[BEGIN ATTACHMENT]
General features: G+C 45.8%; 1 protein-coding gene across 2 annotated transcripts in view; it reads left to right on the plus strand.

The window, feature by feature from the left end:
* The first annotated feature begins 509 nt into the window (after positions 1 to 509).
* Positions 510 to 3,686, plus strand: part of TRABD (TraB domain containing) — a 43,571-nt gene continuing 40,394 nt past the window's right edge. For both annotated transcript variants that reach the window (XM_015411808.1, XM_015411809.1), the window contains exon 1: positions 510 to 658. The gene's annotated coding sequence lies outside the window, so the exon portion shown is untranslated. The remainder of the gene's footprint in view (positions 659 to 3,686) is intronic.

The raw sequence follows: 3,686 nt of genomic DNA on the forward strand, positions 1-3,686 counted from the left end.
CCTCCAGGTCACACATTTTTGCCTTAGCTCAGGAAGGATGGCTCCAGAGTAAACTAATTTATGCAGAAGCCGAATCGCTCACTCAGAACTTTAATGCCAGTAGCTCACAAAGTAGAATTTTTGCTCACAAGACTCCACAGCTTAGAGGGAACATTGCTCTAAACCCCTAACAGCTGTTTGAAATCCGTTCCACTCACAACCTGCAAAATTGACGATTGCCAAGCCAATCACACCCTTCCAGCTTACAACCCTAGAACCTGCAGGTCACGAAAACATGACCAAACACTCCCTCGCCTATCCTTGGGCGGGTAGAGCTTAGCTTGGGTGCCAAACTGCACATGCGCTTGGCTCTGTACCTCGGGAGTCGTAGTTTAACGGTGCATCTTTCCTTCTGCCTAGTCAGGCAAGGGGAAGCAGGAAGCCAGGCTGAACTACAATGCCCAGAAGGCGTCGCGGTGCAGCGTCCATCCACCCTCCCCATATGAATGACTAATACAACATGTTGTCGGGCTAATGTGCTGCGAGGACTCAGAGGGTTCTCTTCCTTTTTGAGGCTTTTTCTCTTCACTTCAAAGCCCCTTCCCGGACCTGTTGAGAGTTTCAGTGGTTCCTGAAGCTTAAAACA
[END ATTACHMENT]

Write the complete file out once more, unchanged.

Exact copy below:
General features: G+C 45.8%; 1 protein-coding gene across 2 annotated transcripts in view; it reads left to right on the plus strand.

The window, feature by feature from the left end:
* The first annotated feature begins 509 nt into the window (after positions 1 to 509).
* Positions 510 to 3,686, plus strand: part of TRABD (TraB domain containing) — a 43,571-nt gene continuing 40,394 nt past the window's right edge. For both annotated transcript variants that reach the window (XM_015411808.1, XM_015411809.1), the window contains exon 1: positions 510 to 658. The gene's annotated coding sequence lies outside the window, so the exon portion shown is untranslated. The remainder of the gene's footprint in view (positions 659 to 3,686) is intronic.

The raw sequence follows: 3,686 nt of genomic DNA on the forward strand, positions 1-3,686 counted from the left end.
CCTCCAGGTCACACATTTTTGCCTTAGCTCAGGAAGGATGGCTCCAGAGTAAACTAATTTATGCAGAAGCCGAATCGCTCACTCAGAACTTTAATGCCAGTAGCTCACAAAGTAGAATTTTTGCTCACAAGACTCCACAGCTTAGAGGGAACATTGCTCTAAACCCCTAACAGCTGTTTGAAATCCGTTCCACTCACAACCTGCAAAATTGACGATTGCCAAGCCAATCACACCCTTCCAGCTTACAACCCTAGAACCTGCAGGTCACGAAAACATGACCAAACACTCCCTCGCCTATCCTTGGGCGGGTAGAGCTTAGCTTGGGTGCCAAACTGCACATGCGCTTGGCTCTGTACCTCGGGAGTCGTAGTTTAACGGTGCATCTTTCCTTCTGCCTAGTCAGGCAAGGGGAAGCAGGAAGCCAGGCTGAACTACAATGCCCAGAAGGCGTCGCGGTGCAGCGTCCATCCACCCTCCCCATATGAATGACTAATACAACATGTTGTCGGGCTAATGTGCTGCGAGGACTCAGAGGGTTCTCTTCCTTTTTGAGGCTTTTTCTCTTCACTTCAAAGCCCCTTCCCGGACCTGTTGAGAGTTTCAGTGGTTCCTGAAGCTTAAAACA